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Liberal And Lost: The Pitfalls Of The New Protest Movement

10/01/2017 16:48

Leaving a busy London tube station yesterday, a man was asking commuters to join him in a demonstration of sorts planned for Donald Trump's inauguration on Friday January 20th. Intrigued by the premise of this, I stopped to ask him what it is he will be marching for. His reply; "to show we're not happy with the new American president." Again I asked, this time slightly changing my wording, "but what is it you want?" And again he replied; "to show the establishment we're not happy with the new American president."

With this, said man perfectly encapsulated the new and somewhat terrifyingly futile protest culture. As noted by Bulgarian political scientist Ivan Krastev in 'Democracy Disrupted'; "What strikes any observer of the new wave of revolutionary politics is that it is a revolution without an ideology or a project."

He goes on to argue that it's often the act of protest itself that is the goal, a goal which means once achieved, leaves demonstrators without much fuel for a proverbial fire.

One only needs to look as far as the "Occupy" movements around the globe to realise this. And no more so than when billionaire businessman and CEO Peter Schiff - claiming to represent "1%" - visited the movement's HQ in New York asking what they wanted. Unsurprisingly, a coherent answer or proposed solution was hard to find.

And it's not just the various "Occupy" movements where this lack of pragmatic goals leaves protestors somewhat undermined by what can only be described as an ignorance to the very origins of mass protest. Throughout the 20th century, protest culture rightfully flourished; helping to establish racial equality, woman's rights, and push anti-war policy. But then somewhere along the way, a shift happened. And it was less a case of marching for, and more a case of marching against.

Unfortunately, it's a reflection of who we are and what we've become. Individualised and atomised to the nth degree, we no longer strive for something but only shout and whine about what's wrong. We expect too much and complain when these unrealistic expectations are not met, as Krastev notes, "The new revolution is one of expectations and not frustrations."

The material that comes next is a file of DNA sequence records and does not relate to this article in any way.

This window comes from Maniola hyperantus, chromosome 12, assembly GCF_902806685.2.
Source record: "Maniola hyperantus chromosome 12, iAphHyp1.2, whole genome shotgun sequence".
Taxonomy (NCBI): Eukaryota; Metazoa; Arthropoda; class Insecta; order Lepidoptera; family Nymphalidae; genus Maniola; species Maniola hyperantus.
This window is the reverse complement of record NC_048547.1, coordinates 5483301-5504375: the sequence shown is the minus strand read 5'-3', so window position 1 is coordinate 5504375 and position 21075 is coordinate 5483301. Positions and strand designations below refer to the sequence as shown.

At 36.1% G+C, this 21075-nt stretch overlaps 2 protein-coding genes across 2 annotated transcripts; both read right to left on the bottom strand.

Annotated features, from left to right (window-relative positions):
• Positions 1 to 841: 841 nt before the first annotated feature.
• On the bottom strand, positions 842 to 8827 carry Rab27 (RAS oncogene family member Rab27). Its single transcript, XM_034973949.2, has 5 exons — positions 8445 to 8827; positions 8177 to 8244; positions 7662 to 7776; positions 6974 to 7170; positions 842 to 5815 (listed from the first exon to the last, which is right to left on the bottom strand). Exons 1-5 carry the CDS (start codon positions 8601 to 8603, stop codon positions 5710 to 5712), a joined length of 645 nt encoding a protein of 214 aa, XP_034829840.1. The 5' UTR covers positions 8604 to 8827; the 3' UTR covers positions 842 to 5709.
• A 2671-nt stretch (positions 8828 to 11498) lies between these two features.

Last year, I wrote a piece damning my friends and fellow "metropolitan elites" who decided to march tirelessly - and dangerously - for a second EU referendum in the UK following a vote for Brexit. I say dangerous because what they marched against - if they marched for anything at all - was democracy itself. And this to me, epitomised our modern protest culture. It's somehow become a false proxy for the democratic process itself. Meaning these days, we vote (or at least think we do) with our feet and not with our ballot papers.

In itself, this is no bad thing but the problem is - democracy disrupted is not the same as democracy achieved.

And whilst these protests show unrest with our democratic systems and the leaders they produce, paradoxically they do nothing but galvanise those in power who are quick enough to join in with the cries of frustration, and condemn the supposed target. A target which, itself, is often entirely misrepresentative. It's not the 1% who have done this, it's the system that allows for 1%-ers.

Add this to a complete lack of goals and you've got yourself a pretty useless tool for achieving very little; "We are witnessing a cry of frustration against political representation that has no interest in attempting an alternative to the existing forms of representation - that is, beyond the cry of frustration itself" writes Krastev.

From this, one thing which becomes increasingly apparent is a complete lack of understanding how democracy - and the differences it aims to iron out - works.

In a perfect world, everyone's each and every need would be catered for but as we all know, this world is far from perfect. And so we aim to reach a consensus of what is best for most of us (including for "low information, non-city dwelling bigots"). And by doing this, we realise that representation can never be full in its entirety. And polarisation of opinion will always occur.

It's these tenets that I think much of the modern age has lost touch with. And it's these tenets that we must re-engage with. We need to remember that what we're against is not the same as what we want. And we need to engage with those who exist on different sides of our democratic systems, not throw our toys from the pram claiming the democratic process itself to be wrong.

We must march; yes. But - we must know what it is we are marching for.

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